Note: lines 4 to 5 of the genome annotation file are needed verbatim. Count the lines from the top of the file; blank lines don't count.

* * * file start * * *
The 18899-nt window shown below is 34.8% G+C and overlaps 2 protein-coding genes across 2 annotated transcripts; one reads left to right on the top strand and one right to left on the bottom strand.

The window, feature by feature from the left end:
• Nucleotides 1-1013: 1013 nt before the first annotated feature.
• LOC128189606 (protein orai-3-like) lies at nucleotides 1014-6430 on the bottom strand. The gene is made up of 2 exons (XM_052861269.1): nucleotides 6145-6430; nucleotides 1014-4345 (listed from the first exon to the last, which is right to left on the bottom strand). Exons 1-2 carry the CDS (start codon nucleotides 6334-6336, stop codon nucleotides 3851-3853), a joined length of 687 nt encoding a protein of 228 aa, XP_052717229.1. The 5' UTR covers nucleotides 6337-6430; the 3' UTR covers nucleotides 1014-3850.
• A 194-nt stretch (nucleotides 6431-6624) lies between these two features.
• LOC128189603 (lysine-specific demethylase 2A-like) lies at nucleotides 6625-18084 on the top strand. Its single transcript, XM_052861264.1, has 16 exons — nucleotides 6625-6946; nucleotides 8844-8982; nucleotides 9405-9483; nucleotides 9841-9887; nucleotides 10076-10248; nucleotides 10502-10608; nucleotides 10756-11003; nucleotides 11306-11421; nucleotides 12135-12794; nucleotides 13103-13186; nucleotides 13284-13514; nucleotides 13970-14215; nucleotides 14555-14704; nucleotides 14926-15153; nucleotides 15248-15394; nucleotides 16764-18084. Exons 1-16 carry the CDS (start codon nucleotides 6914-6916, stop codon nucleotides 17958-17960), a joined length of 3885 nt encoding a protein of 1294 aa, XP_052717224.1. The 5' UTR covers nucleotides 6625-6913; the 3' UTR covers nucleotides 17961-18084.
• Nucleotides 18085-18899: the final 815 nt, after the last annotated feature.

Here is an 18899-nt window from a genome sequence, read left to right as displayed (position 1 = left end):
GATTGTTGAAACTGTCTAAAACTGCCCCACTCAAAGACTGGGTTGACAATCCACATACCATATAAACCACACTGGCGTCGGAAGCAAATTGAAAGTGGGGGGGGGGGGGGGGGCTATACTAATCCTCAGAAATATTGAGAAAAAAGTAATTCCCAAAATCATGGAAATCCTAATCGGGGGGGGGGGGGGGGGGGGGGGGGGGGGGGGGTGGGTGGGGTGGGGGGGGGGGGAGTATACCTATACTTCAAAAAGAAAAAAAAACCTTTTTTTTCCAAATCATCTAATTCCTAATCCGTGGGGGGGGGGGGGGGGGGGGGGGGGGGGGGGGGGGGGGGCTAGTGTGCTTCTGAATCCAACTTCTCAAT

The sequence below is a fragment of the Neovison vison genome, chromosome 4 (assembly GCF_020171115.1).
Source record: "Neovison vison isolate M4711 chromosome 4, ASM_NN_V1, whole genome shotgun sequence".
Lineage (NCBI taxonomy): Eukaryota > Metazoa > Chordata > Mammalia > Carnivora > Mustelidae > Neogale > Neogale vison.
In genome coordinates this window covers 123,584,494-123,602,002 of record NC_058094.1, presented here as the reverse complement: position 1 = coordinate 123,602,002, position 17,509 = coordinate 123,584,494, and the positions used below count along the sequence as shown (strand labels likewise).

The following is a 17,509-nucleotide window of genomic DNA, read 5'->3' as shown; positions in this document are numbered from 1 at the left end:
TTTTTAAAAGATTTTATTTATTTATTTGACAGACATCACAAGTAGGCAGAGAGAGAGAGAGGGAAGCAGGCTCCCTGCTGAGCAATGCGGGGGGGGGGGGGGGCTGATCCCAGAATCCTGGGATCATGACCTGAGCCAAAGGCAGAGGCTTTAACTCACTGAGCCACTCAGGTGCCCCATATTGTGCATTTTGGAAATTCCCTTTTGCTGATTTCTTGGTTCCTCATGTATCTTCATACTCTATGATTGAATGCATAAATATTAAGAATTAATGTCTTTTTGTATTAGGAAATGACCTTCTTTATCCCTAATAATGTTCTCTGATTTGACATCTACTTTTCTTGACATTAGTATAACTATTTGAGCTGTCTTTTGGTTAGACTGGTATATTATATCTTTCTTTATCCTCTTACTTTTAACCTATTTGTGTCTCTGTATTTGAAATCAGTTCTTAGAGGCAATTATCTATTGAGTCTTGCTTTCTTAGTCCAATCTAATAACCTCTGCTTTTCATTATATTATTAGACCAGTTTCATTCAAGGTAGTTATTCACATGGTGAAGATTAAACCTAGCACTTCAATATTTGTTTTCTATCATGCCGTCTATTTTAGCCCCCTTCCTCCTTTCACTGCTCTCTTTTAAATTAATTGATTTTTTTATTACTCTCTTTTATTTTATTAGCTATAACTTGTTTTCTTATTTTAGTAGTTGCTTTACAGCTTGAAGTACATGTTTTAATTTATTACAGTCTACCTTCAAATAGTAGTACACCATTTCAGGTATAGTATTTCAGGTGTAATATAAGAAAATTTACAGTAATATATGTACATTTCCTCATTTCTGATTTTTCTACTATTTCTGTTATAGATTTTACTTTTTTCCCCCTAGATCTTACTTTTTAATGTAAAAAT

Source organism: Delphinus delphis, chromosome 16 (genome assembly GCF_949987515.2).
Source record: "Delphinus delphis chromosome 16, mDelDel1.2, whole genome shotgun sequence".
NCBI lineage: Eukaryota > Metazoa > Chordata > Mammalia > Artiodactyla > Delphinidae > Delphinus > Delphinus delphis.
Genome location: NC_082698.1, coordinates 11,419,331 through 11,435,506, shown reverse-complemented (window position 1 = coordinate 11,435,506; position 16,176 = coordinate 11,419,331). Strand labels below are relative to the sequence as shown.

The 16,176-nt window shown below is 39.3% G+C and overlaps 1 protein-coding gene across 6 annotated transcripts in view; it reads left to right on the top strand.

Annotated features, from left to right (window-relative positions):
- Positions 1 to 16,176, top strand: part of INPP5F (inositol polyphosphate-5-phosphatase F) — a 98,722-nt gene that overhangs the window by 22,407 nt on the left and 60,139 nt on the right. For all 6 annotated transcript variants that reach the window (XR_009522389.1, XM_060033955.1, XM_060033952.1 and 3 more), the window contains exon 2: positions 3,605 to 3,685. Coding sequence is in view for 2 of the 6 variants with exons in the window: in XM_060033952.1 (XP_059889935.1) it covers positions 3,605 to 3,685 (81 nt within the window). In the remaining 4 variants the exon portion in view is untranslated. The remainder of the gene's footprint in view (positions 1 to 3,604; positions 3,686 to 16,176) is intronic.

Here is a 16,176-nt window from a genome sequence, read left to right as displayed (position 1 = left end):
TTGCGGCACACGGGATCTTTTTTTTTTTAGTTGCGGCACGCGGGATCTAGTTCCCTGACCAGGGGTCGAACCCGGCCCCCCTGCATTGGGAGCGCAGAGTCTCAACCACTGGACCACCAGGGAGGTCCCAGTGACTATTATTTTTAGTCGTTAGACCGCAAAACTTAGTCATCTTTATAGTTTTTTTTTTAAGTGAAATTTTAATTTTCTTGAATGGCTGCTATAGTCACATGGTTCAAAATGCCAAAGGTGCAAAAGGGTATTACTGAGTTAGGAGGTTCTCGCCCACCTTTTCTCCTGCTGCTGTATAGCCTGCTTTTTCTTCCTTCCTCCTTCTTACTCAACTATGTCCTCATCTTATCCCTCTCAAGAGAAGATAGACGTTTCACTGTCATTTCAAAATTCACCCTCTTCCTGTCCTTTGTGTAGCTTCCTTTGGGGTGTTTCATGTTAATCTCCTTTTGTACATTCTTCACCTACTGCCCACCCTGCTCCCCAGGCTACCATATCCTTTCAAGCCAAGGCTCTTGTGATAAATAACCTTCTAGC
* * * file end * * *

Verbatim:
• LOC128189606 (protein orai-3-like) lies at nucleotides 1014-6430 on the bottom strand. The gene is made up of 2 exons (XM_052861269.1): nucleotides 6145-6430; nucleotides 1014-4345 (listed from the first exon to the last, which is right to left on the bottom strand). Exons 1-2 carry the CDS (start codon nucleotides 6334-6336, stop codon nucleotides 3851-3853), a joined length of 687 nt encoding a protein of 228 aa, XP_052717229.1. The 5' UTR covers nucleotides 6337-6430; the 3' UTR covers nucleotides 1014-3850.
• A 194-nt stretch (nucleotides 6431-6624) lies between these two features.